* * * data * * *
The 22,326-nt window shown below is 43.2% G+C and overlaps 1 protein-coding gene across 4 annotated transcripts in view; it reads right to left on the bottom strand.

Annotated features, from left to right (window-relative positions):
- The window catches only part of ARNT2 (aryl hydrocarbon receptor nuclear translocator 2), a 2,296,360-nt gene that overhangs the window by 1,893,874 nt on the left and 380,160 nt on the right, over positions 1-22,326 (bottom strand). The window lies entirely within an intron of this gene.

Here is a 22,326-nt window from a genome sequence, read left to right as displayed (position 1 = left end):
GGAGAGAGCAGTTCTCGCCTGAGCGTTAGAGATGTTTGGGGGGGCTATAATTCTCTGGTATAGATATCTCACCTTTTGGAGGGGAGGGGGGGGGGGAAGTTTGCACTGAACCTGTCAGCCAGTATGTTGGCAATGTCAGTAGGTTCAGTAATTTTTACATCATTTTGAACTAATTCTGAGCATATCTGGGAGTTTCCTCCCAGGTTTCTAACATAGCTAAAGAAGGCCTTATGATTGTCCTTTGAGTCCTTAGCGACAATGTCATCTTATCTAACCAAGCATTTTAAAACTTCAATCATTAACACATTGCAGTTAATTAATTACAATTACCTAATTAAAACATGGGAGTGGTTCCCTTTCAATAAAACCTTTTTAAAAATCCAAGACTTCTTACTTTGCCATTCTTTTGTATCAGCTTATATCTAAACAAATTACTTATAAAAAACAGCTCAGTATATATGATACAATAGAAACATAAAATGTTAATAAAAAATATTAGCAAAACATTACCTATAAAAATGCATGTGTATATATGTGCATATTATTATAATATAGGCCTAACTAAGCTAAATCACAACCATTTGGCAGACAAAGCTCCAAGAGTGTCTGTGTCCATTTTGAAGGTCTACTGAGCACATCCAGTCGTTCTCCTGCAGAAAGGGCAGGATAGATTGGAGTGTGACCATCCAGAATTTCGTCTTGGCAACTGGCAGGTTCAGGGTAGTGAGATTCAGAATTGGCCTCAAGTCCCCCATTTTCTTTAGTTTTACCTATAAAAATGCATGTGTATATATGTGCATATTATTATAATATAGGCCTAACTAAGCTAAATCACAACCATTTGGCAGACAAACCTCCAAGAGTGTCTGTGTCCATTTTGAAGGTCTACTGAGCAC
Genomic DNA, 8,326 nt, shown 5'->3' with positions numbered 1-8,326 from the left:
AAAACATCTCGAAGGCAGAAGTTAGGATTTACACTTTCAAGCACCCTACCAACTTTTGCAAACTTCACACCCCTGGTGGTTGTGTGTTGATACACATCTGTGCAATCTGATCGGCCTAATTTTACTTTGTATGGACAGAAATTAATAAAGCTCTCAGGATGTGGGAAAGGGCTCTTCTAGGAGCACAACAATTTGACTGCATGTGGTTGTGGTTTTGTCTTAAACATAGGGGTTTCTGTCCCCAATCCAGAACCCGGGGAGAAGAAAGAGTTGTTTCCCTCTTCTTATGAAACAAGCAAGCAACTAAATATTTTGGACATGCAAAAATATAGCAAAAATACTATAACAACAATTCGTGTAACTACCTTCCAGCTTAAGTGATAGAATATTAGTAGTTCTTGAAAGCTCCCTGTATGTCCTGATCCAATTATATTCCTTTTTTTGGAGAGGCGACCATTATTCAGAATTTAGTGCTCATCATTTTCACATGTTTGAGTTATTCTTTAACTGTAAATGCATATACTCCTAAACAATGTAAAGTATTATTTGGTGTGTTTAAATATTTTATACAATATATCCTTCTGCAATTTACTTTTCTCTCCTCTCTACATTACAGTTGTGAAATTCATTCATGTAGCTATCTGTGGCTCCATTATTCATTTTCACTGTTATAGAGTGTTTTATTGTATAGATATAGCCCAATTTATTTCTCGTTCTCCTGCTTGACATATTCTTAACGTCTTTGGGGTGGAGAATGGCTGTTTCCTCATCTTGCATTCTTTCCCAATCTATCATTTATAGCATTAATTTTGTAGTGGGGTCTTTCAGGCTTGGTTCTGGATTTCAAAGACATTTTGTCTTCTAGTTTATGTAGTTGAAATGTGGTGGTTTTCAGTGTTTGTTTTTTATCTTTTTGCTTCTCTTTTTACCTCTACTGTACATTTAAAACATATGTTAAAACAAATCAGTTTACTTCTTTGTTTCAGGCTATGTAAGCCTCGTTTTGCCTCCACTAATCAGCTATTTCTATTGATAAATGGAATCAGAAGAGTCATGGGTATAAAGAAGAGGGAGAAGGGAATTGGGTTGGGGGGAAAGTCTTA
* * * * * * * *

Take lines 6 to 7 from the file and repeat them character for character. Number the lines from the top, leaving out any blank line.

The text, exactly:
Genomic DNA, 8,326 nt, shown 5'->3' with positions numbered 1-8,326 from the left:
AAAACATCTCGAAGGCAGAAGTTAGGATTTACACTTTCAAGCACCCTACCAACTTTTGCAAACTTCACACCCCTGGTGGTTGTGTGTTGATACACATCTGTGCAATCTGATCGGCCTAATTTTACTTTGTATGGACAGAAATTAATAAAGCTCTCAGGATGTGGGAAAGGGCTCTTCTAGGAGCACAACAATTTGACTGCATGTGGTTGTGGTTTTGTCTTAAACATAGGGGTTTCTGTCCCCAATCCAGAACCCGGGGAGAAGAAAGAGTTGTTTCCCTCTTCTTATGAAACAAGCAAGCAACTAAATATTTTGGACATGCAAAAATATAGCAAAAATACTATAACAACAATTCGTGTAACTACCTTCCAGCTTAAGTGATAGAATATTAGTAGTTCTTGAAAGCTCCCTGTATGTCCTGATCCAATTATATTCCTTTTTTTGGAGAGGCGACCATTATTCAGAATTTAGTGCTCATCATTTTCACATGTTTGAGTTATTCTTTAACTGTAAATGCATATACTCCTAAACAATGTAAAGTATTATTTGGTGTGTTTAAATATTTTATACAATATATCCTTCTGCAATTTACTTTTCTCTCCTCTCTACATTACAGTTGTGAAATTCATTCATGTAGCTATCTGTGGCTCCATTATTCATTTTCACTGTTATAGAGTGTTTTATTGTATAGATATAGCCCAATTTATTTCTCGTTCTCCTGCTTGACATATTCTTAACGTCTTTGGGGTGGAGAATGGCTGTTTCCTCATCTTGCATTCTTTCCCAATCTATCATTTATAGCATTAATTTTGTAGTGGGGTCTTTCAGGCTTGGTTCTGGATTTCAAAGACATTTTGTCTTCTAGTTTATGTAGTTGAAATGTGGTGGTTTTCAGTGTTTGTTTTTTATCTTTTTGCTTCTCTTTTTACCTCTACTGTACATTTAAAACATATGTTAAAACAAATCAGTTTACTTCTTTGTTTCAGGCTATGTAAGCCTCGTTTTGCCTCCACTAATCAGCTATTTCTATTGATAAATGGAATCAGAAGAGTCATGGGTATAAAGAAGAGGGAGAAGGGAATTGGGTTGGGGGGAAAGTCTTA